Over the years I have written many business and project proposals. I have also been involved in developing a number of grant proposal submissions. In addition, in a number of my jobs I was directly involved in proposal evaluations as a member of Proposal Evaluation Committees.
As a result of those experiences I have been intimately involved in the proposal submission and evaluation process from both sides of the fence.
Although each proposal is different in terms of situation, approach, and specific content, there are a few basic rules of thumb that apply to almost all proposal writing situations.
1. Address the Terms of Reference
Almost all proposal submissions, no matter what the subject, are in response to some sort of Request For Proposal (RFP). An RFP is the document that specifies the specific expectations of the organization soliciting the proposal (i.e. Client). Make sure that your proposal addresses all specific points requested in the RFP document.
2. Structure Your Proposal After the RFP
In addition to the previous point about making sure that you cover all requirements specified in the RFP, it is a good idea to organize your proposal in exact lock-step with the RFP. In other words, respond to the RFP points in the exact order that is laid out in the RFP. Do not try to impose your own thinking and/or structure on the client. Your proposal will be evaluated based on the RFP specifications, so it’s best to follow those exact criteria.
3. Understand the Project
Make sure that you study the RFP carefully and demonstrate clearly and simply in the Introduction to your proposal that you have a clear understanding of the exact scope and nature of the project at hand. I have been involved in the evaluation of many consultant proposals where it was unclear to evaluators as to whether the bidder truly understood the full extent of the work outlined in the RFP. Missing this is a fatal error that will almost always eliminate your proposal from serious consideration from the outset.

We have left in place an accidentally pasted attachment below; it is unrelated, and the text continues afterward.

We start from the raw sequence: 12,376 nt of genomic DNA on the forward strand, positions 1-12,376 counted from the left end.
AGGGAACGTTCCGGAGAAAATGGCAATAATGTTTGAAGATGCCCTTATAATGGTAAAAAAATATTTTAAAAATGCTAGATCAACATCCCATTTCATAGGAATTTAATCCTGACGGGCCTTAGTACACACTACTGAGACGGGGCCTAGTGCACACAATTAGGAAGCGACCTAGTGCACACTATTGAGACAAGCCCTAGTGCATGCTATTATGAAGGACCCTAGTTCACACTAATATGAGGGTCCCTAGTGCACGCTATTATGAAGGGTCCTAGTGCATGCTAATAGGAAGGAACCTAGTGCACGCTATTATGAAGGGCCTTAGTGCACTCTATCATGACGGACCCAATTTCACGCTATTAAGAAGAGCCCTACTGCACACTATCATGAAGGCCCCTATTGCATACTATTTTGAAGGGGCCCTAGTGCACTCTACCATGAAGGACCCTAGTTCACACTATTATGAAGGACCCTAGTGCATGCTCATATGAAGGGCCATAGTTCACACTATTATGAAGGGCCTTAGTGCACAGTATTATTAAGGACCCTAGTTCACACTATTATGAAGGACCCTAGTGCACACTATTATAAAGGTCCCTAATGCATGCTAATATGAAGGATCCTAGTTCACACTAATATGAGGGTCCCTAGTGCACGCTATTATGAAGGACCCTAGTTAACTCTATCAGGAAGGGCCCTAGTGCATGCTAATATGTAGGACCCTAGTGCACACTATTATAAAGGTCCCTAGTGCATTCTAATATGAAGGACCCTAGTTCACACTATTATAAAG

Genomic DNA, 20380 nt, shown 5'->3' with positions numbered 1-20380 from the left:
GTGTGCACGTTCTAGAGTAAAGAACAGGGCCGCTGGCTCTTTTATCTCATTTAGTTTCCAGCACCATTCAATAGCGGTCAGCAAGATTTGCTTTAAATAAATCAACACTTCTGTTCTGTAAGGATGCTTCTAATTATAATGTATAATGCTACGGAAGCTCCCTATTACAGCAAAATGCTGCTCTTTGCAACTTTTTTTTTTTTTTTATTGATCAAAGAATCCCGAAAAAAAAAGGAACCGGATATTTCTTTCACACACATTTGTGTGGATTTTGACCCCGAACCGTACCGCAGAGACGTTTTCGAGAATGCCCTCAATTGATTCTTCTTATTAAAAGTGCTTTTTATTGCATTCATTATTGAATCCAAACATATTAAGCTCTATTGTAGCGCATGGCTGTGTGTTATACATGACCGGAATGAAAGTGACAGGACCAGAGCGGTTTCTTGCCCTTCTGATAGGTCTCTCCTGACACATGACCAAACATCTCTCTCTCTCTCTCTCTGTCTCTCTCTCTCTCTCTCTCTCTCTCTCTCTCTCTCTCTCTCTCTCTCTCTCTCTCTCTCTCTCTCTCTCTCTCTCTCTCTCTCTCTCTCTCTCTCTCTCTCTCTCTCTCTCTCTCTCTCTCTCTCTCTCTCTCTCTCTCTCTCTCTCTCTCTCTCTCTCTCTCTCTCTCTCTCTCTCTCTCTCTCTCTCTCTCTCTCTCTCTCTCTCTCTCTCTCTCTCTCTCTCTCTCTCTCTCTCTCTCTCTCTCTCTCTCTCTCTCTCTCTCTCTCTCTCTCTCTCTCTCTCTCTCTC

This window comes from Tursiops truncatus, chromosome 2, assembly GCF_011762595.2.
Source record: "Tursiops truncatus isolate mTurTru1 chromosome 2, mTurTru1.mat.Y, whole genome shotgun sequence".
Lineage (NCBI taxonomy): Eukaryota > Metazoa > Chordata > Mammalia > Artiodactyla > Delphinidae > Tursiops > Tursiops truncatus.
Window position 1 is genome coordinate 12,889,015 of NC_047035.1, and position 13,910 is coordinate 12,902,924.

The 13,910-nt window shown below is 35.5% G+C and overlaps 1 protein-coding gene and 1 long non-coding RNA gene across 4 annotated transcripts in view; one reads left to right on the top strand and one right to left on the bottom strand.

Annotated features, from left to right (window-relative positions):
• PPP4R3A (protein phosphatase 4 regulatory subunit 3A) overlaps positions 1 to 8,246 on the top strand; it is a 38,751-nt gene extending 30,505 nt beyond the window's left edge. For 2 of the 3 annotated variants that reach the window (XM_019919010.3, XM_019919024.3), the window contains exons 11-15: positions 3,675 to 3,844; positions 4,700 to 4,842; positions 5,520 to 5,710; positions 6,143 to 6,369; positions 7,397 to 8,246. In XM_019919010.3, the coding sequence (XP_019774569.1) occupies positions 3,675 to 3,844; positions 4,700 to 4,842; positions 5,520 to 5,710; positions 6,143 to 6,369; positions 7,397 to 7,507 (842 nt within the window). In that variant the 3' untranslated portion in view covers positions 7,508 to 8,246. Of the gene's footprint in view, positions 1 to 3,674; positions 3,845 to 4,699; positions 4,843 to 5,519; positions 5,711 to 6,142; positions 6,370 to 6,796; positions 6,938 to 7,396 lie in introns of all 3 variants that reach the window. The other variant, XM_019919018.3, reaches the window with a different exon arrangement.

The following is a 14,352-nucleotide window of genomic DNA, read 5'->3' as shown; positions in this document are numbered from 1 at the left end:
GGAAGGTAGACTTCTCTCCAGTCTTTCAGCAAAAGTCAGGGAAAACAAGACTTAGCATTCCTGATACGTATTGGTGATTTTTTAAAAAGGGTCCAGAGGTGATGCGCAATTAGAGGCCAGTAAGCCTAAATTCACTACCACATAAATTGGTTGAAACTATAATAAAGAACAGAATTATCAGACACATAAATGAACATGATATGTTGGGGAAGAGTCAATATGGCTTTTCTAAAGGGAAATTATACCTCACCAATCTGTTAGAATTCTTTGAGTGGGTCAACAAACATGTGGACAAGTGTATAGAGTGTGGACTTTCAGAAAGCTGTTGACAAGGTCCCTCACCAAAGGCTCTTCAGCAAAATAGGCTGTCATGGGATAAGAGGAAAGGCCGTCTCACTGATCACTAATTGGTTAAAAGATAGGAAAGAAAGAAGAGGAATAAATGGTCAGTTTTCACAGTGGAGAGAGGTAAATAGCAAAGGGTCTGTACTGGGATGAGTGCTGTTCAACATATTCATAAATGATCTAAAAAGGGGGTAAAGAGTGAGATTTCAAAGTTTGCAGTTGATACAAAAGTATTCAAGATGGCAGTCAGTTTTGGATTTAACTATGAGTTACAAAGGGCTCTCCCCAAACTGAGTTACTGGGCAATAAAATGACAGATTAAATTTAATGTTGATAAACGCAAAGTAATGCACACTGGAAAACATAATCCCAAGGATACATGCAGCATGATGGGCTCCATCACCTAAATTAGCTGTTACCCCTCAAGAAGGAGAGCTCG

4. Use the RFP As A Checklist
Both during the proposal development process, as well as after the draft proposal is complete, go through the RFP point-by-point, against the proposal, to ensure that you have addressed each and every point mentioned in the request document. Failure to address any point in the RFP will penalize your proposal when it is being evaluated.
5. Check Your Summary
If your proposal submission includes an Executive Summary make sure it is a true summary. Depending on the complexity of the actual proposal, the Executive Summary should be a one to three page presentation of the highlights of the proposal from an overview perspective. The Executive Summary should not repeat any parts of the proposal, it should summarize it and present an overall bottom line conclusion(s).
6. Follow the Instructions
Almost all RFP documents contain specific instructions about how the proposal should be submitted. For example, it may specify that the Cost/Fee Section be submitted separately from the main proposal. Or, it may request a specific type of Executive Summary. Many RFPs have detailed instructions as to how many copies to submit, where to submit them, etc. The important point here is to be sure that you carefully follow the submission instructions provided.
7. Do A Final Edit
In my experience evaluating proposals over the years, how well a proposal is written in terms of correct grammar, spelling, and punctuation is an important factor. Even if the proposal is good technically, if it is poorly written and/or riddled with spelling and grammar errors, it will definitely be penalized. Such a proposal indicates sloppiness and a lack of professionalism. If you really want your proposal to have the best chance to be accepted, make sure you have it professionally edited.
As I stated above, there are many different types of proposals for a variety of situations. Nevertheless, if you follow all of the above guidelines your proposal will have a much better chance of being accepted.
By the way, if you need help with a proposal I have found a company that produces high quality proposal templates and software for almost any type of proposal. It’s called ProposalKit.com and You can check it out right here.